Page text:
Most every story in The Lottery collection—save, ironically, for the eponymous one—deals, to a point of near obsession, with domiciles: coming in and out of them, people moving, people getting lost or stuck on the way to domiciles, people borrowing the domiciles of others, specifically, and commonly, people unhappy with their domiciles and pining for other, better domiciles. The same is true of all of Jackson’s work, truly— her domestic, torn-from-life comedy Raising Demons begins with an anecdote about a move undertaken by herself and her husband, overwhelmed as they are by all the books and clutter which comes with three children and two people involved in publishing; her most powerful and famous novels, The Haunting of Hill House and We Have Always Lived In The Castle, likewise deal with domiciles, in their titles and in their stories.

Why, one might ask, is the domicile (among other symbols) representative of the author as a whole when domiciles are (excluding Shirley Jackson’s The Haunting of Hill House or Mark Danielewski’s House of Leaves) static entities which are not operating characters with wills or personas? Should we not be trying to find the character who is most thoroughly Jackson-esque?



Jackson’s novel The Bird’s Nest, about a woman with multiple personalities, is a book greatly reflected of her as a person and of her development of characters in her writing. In Jonathan Lethem’s fantastic introduction to We Have Always Lived In The Castle, he mentions, “In a strategy she’d been perfecting since the very start of her writing, that of splitting her aspects among several characters in the same story, Jackson delegates the halves of her psyche to two odd, damaged sisters.” It is often inevitable that a writer shall do this in some form or another, whether consciously or unconsciously; one is in essence fictionalizing a point of view, a sort of principle, even if that principle is just a viewpoint by which to experience a story or an externalization of a character’s thought required to move a story forward, for in the course of the story we must see some growth or change in order to have satisfaction, and thus we must have a principle to change, as well as helpful or hindering principles to be dealt with in one way or another.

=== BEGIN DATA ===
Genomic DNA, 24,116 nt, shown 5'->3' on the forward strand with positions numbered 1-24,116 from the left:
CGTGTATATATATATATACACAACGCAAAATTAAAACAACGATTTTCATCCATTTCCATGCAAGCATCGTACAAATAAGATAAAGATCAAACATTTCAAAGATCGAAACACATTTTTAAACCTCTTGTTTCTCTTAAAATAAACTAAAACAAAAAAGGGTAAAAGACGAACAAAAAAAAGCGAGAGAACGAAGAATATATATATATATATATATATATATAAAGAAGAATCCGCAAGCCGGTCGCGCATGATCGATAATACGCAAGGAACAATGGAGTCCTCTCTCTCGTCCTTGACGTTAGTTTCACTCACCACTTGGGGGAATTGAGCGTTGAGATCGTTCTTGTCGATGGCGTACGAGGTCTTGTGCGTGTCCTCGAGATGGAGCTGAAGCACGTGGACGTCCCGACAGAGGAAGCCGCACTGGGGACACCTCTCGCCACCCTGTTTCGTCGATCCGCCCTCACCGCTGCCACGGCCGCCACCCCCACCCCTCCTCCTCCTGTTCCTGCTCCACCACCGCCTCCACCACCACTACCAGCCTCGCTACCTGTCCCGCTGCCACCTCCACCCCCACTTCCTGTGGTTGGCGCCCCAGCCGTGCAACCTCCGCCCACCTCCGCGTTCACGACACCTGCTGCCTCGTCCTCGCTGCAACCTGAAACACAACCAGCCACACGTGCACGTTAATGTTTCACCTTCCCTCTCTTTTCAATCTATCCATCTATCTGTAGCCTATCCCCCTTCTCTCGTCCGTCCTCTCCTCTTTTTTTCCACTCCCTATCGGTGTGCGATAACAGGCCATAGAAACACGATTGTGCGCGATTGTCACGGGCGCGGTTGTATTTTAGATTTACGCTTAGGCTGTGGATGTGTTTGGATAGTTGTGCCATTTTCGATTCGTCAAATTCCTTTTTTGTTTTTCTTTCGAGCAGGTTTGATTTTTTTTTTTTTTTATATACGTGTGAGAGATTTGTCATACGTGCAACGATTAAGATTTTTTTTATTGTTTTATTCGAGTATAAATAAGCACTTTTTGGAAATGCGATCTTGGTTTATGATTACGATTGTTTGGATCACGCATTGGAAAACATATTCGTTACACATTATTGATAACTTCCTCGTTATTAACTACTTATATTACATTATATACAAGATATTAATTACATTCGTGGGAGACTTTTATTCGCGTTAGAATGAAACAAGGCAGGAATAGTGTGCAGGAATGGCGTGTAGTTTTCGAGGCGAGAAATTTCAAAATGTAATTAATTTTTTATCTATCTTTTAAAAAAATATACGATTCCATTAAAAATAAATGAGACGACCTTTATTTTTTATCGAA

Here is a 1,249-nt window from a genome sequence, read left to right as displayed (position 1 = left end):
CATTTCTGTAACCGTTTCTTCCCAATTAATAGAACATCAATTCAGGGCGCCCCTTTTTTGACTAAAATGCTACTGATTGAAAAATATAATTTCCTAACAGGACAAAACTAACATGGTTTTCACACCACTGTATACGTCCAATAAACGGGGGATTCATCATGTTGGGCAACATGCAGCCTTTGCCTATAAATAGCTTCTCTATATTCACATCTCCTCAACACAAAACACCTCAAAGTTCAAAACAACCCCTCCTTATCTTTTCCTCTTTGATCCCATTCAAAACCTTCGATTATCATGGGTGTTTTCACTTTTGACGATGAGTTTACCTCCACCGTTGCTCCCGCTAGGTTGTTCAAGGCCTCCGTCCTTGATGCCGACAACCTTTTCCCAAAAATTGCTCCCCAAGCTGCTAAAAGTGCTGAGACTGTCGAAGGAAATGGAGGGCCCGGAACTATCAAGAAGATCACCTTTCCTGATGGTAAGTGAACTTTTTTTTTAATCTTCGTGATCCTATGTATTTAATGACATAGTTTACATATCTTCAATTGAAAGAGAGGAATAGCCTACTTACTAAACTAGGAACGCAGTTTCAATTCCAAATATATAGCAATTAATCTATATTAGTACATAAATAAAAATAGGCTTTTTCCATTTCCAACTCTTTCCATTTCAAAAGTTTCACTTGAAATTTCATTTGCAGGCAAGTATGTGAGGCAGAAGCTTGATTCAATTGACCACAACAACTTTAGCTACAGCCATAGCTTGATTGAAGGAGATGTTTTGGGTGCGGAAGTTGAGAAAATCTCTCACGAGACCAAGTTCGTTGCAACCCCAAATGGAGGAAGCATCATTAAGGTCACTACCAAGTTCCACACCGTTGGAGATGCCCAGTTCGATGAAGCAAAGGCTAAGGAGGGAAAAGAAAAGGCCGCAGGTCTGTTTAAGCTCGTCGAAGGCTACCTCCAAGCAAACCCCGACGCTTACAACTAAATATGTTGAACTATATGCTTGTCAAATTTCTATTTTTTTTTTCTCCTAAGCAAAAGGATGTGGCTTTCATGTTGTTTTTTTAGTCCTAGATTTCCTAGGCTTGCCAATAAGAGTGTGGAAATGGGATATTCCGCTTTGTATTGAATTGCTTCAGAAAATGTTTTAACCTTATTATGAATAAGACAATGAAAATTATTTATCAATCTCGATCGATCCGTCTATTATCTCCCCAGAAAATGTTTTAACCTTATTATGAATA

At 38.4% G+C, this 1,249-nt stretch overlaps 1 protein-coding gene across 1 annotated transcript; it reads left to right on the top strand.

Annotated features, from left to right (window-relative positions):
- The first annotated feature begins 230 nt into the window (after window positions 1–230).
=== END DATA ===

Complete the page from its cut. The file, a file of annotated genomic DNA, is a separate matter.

Characters represent these principles, though psychological principles are often represented by more than that— they arise as motifs, objects, plots and anything one can think of within a story which plunges will within the writer’s mind well enough to touch upon the pool of the unconscious. In the ground of the story, all things are a part of Jackson; all characters are a part of her, a principle within her mind, an issue with which she is grappling, and because of that they are imbued with great power. This sort of activity is something which Jung labeled “active imagination”. One of Jung’s students, Marie-Louise von Franz, authored several books on the subject of his symbolism in fairy tales, particularly The Shadow and Evil in Fairy Tales; in it, she goes into the work of active imagination in greater detail, describing that:

“…active imagination, if done in the right way, really has an impact on the unconscious. It has a much stronger effect than only dream interpretation, and the [case of von Franz’s patient cited in the book] shows how creating the right symbolic figure in a symbolic dialogue caught the cynical shadow and exerted an actual influence on the unconscious. Naturally, this is on the same level as age-old magic which has always been used to influence the psychological situation—it is really the same practice, but magic has an outer purpose…We draw a distinction between white and black magic, which would be that the latter is used for egotistical purposes…There is also white magic in the form of exorcism, but that serves an ecclesiastical purpose. Active imagination is produced entirely from within and is looked at in the same way, though it has sometimes an outer effect; indeed, one should only do it for one’s own inner sake.” [von Franz, Marie-Louise, “The Shadow And Evil In Fairy Tales”, pg 89]